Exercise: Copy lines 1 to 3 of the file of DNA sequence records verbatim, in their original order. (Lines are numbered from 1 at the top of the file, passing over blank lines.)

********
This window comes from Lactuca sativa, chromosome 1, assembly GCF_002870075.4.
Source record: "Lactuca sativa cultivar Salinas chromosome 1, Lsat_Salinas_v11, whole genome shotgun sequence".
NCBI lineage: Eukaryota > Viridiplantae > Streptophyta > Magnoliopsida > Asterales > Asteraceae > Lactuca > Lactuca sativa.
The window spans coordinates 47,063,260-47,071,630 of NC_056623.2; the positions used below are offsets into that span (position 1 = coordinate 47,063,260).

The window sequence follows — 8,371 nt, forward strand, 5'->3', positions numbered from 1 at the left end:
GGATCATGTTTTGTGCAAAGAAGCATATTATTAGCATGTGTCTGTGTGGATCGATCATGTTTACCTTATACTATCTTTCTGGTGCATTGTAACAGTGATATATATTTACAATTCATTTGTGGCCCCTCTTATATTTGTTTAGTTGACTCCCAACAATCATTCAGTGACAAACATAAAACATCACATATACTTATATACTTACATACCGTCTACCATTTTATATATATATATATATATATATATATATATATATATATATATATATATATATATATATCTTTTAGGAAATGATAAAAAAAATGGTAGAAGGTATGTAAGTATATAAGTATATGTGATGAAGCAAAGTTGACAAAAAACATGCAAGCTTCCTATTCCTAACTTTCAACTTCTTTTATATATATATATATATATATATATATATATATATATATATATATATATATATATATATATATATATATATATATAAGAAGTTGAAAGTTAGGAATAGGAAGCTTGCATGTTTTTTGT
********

This window comes from Lactuca sativa, chromosome 1, assembly GCF_002870075.4.
Source record: "Lactuca sativa cultivar Salinas chromosome 1, Lsat_Salinas_v11, whole genome shotgun sequence".
NCBI lineage: Eukaryota > Viridiplantae > Streptophyta > Magnoliopsida > Asterales > Asteraceae > Lactuca > Lactuca sativa.